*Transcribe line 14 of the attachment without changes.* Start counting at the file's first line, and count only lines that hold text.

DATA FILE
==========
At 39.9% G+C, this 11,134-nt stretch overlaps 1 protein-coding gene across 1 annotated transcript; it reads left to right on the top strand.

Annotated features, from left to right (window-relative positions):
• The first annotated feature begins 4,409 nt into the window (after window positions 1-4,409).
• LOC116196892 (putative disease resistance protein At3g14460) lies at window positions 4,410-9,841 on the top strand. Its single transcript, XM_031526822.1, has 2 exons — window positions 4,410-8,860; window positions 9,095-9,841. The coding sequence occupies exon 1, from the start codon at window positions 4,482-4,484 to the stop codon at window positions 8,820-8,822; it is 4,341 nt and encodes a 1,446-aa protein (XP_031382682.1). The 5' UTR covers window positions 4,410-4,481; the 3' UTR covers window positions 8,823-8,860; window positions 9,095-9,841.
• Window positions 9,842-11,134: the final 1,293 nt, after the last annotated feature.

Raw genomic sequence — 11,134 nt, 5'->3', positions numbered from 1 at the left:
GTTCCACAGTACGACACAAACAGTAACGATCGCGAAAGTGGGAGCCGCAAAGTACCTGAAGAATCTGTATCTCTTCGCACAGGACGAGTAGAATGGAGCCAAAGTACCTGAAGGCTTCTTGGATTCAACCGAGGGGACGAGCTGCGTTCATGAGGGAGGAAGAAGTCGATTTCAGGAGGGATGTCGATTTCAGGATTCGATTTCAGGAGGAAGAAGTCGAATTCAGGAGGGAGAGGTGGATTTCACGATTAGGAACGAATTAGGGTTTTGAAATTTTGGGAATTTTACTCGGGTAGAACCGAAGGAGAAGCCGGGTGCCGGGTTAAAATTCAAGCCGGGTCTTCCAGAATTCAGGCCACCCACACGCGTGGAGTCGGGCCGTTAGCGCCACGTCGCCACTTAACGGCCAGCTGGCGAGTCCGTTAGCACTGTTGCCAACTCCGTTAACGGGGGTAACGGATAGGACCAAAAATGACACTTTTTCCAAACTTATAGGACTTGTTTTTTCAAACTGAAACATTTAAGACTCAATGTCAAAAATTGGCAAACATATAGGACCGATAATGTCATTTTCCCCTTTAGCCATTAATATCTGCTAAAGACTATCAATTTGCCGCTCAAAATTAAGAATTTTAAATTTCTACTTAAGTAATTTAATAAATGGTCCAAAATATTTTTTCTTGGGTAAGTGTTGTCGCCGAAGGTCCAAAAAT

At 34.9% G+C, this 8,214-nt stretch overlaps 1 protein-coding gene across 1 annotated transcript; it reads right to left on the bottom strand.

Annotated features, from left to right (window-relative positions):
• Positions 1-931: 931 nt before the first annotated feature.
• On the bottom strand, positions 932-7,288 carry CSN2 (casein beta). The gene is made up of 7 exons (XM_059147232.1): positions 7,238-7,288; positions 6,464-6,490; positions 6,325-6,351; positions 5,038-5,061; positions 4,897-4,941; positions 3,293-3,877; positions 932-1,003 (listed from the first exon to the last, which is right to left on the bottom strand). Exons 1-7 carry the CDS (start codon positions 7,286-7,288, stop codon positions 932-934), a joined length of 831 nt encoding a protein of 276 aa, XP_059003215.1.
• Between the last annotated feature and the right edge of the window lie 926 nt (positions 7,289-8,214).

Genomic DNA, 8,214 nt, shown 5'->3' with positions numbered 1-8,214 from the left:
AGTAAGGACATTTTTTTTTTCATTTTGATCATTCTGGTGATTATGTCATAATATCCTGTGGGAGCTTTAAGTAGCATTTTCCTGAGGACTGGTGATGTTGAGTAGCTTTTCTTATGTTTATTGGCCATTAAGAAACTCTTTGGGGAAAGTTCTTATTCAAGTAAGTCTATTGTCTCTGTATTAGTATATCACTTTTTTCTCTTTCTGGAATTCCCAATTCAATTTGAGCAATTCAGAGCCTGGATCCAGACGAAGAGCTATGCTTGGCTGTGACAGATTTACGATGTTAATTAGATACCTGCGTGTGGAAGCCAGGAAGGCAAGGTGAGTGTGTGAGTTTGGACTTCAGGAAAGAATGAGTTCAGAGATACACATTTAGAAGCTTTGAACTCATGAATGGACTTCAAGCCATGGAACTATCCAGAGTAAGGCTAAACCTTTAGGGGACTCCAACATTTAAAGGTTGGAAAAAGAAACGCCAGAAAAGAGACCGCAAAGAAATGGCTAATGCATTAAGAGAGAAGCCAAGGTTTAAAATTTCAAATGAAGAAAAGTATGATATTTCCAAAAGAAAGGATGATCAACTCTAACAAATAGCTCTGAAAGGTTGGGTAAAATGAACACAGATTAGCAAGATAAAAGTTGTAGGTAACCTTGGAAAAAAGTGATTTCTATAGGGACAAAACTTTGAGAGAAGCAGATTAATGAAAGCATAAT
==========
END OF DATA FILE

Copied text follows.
AGTAAGGACATTTTTTTTTTCATTTTGATCATTCTGGTGATTATGTCATAATATCCTGTGGGAGCTTTAAGTAGCATTTTCCTGAGGACTGGTGATGTTGAGTAGCTTTTCTTATGTTTATTGGCCATTAAGAAACTCTTTGGGGAAAGTTCTTATTCAAGTAAGTCTATTGTCTCTGTATTAGTATATCACTTTTTTCTCTTTCTGGAATTCCCAATTCAATTTGAGCAATTCAGAGCCTGGATCCAGACGAAGAGCTATGCTTGGCTGTGACAGATTTACGATGTTAATTAGATACCTGCGTGTGGAAGCCAGGAAGGCAAGGTGAGTGTGTGAGTTTGGACTTCAGGAAAGAATGAGTTCAGAGATACACATTTAGAAGCTTTGAACTCATGAATGGACTTCAAGCCATGGAACTATCCAGAGTAAGGCTAAACCTTTAGGGGACTCCAACATTTAAAGGTTGGAAAAAGAAACGCCAGAAAAGAGACCGCAAAGAAATGGCTAATGCATTAAGAGAGAAGCCAAGGTTTAAAATTTCAAATGAAGAAAAGTATGATATTTCCAAAAGAAAGGATGATCAACTCTAACAAATAGCTCTGAAAGGTTGGGTAAAATGAACACAGATTAGCAAGATAAAAGTTGTAGGTAACCTTGGAAAAAAGTGATTTCTATAGGGACAAAACTTTGAGAGAAGCAGATTAATGAAAGCATAAT